We rely on third parties, such as contract research organizations, medical institutions, clinical investigators and contract laboratories, to assist in conducting our clinical trials. We have, in the ordinary course of business, entered into agreements with these third parties. Nonetheless, we are responsible for confirming that each of our clinical trials is conducted in accordance with its general investigational plan and protocol. Moreover, the FDA and foreign regulatory agencies require us to comply with regulations and standards, commonly referred to as good clinical practices, for conducting, recording and reporting the results of clinical trials to assure that data and reported results are credible and accurate and that the trial participants are adequately protected. Our reliance on third parties does not relieve us of these responsibilities and requirements. If these third parties do not successfully carry out their contractual duties or regulatory obligations or meet expected deadlines, if the third parties need to be replaced or if the quality or accuracy of the data they obtain is compromised due to the failure to adhere to our clinical protocols or regulatory requirements or for other reasons, our pre-clinical development activities or clinical trials may be extended, delayed, suspended or terminated, and we may not be able to obtain regulatory approval for our product candidates.
Even if regulatory approval is received for our product candidates, the later discovery of previously unknown problems with a product, manufacturer or facility may result in restrictions, including withdrawal of the product from the market.
     Approval of a product candidate may be conditioned upon certain limitations and restrictions as to the drug’s use, or upon the conduct of further studies, and may be subject to continuous review. After approval of a product, if any, there will be significant ongoing regulatory compliance obligations, and if we or our collaborators fail to comply with these requirements, we and/or our collaborators could be subject to penalties, including:
    warning letters;
    fines;
    product recalls;
    withdrawal of regulatory approval;

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    operating restrictions;
    disgorgement of profits;
    injunctions; and
    criminal prosecution.
     Regulatory agencies may require us or our collaborators to delay, restrict or discontinue clinical trials on various grounds, including a finding that the subjects or patients are being exposed to an unacceptable health risk. In addition, we or our collaborators may be unable to submit applications to regulatory agencies within the time frame we currently expect. Once submitted, applications must be approved by various regulatory agencies before we or our collaborators can commercialize the product described in the application. All statutes and regulations governing the conduct of clinical trials are subject to change in the future, which could affect the cost of such clinical trials. Any unanticipated costs or delays in our clinical studies could delay our ability to generate revenues and harm our financial condition and results of operations.
Failure to obtain regulatory approval in foreign jurisdictions would prevent us from marketing our products internationally.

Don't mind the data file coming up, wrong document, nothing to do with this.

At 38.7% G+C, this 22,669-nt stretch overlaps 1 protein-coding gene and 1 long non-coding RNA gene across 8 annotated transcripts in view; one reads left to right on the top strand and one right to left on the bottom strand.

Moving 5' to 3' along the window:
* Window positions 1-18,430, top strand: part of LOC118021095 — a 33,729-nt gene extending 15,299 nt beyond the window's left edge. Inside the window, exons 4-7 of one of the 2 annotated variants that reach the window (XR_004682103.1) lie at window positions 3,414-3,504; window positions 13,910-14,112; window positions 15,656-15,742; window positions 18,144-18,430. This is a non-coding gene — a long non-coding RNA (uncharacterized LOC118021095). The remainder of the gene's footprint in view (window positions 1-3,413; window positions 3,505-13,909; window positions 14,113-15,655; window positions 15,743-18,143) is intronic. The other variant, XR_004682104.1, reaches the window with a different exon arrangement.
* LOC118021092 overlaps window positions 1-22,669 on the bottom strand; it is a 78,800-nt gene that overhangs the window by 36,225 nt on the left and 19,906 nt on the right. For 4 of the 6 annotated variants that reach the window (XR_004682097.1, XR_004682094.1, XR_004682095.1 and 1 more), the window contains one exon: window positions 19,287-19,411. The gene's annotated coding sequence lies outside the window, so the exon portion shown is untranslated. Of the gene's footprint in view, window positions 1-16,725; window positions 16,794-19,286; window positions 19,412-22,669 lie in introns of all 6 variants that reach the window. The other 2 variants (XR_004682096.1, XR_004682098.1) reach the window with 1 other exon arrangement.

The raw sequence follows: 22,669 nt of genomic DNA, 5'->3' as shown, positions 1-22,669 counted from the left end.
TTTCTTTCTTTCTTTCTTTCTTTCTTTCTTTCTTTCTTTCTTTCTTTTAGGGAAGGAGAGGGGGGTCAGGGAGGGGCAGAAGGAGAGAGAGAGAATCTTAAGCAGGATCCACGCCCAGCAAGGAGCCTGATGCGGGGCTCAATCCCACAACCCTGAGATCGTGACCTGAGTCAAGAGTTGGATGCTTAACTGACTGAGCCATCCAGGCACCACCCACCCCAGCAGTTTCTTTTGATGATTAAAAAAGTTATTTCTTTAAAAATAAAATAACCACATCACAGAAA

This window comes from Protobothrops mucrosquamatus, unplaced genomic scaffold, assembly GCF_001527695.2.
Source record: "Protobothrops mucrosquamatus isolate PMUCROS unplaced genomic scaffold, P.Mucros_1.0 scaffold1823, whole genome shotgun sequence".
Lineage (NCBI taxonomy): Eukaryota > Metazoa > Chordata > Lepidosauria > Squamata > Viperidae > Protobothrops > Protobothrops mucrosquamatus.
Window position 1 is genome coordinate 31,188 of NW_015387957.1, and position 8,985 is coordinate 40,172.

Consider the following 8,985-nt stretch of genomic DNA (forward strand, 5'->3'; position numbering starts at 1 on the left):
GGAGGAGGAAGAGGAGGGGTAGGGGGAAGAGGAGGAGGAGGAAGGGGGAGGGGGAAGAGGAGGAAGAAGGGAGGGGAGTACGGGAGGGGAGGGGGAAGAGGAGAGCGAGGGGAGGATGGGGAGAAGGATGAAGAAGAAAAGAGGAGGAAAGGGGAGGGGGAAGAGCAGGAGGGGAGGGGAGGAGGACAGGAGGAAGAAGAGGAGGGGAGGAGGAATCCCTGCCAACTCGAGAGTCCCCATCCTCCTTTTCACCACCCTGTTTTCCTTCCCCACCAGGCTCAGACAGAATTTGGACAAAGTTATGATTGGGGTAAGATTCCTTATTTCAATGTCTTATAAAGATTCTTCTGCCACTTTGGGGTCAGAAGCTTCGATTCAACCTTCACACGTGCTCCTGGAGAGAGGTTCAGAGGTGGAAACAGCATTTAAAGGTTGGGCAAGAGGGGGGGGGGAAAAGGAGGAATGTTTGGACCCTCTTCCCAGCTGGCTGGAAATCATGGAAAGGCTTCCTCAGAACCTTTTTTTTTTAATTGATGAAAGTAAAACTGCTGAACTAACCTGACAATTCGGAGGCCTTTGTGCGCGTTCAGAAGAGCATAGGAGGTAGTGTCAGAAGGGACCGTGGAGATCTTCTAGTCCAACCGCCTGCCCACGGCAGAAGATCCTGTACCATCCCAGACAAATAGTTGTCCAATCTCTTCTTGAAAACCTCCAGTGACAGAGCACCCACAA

We intend to have our product candidates marketed outside the United States. In order to market our products in the European Union and many other non-U.S. jurisdictions, we must obtain separate regulatory approvals and comply with numerous and varying regulatory requirements. To date, we have not filed for marketing approval for any of our product candidates and may not receive the approvals necessary to commercialize our product candidates in any market. The approval procedure varies among countries and can involve additional testing and data review. The time required to obtain foreign regulatory approval may differ from that required to obtain FDA approval. The foreign regulatory approval process may include all of the risks associated with obtaining FDA approval. We may not obtain foreign regulatory approvals on a timely basis, if at all. Approval by the FDA does not ensure approval by regulatory agencies in other countries, and approval by one foreign regulatory authority does not ensure approval by regulatory agencies in other foreign countries or by the FDA. However, a failure or delay in obtaining regulatory approval in one jurisdiction may have a negative effect on the regulatory approval process in other jurisdictions, including approval by the FDA. The failure to obtain regulatory approval in foreign jurisdictions could harm our business.
Our product candidates may never achieve market acceptance even if we obtain regulatory approvals.
     Even if we receive regulatory approvals for the commercial sale of our product candidates, the commercial success of these product candidates will depend on, among other things, their acceptance by physicians, patients, third party payors such as health insurance companies and other members of the medical community as a therapeutic and cost-effective alternative to competing products and treatments. If our product candidates fail to gain market acceptance, we may be unable to earn sufficient revenue to continue our business. Market acceptance of, and demand for, any product that we may develop and commercialize will depend on many factors, including:
    our ability to provide acceptable evidence of safety and efficacy;
    the prevalence and severity of adverse side effects;
    availability, relative cost and relative efficacy of alternative and competing treatments;
    the effectiveness of our marketing and distribution strategy;
    publicity concerning our products or competing products and treatments; and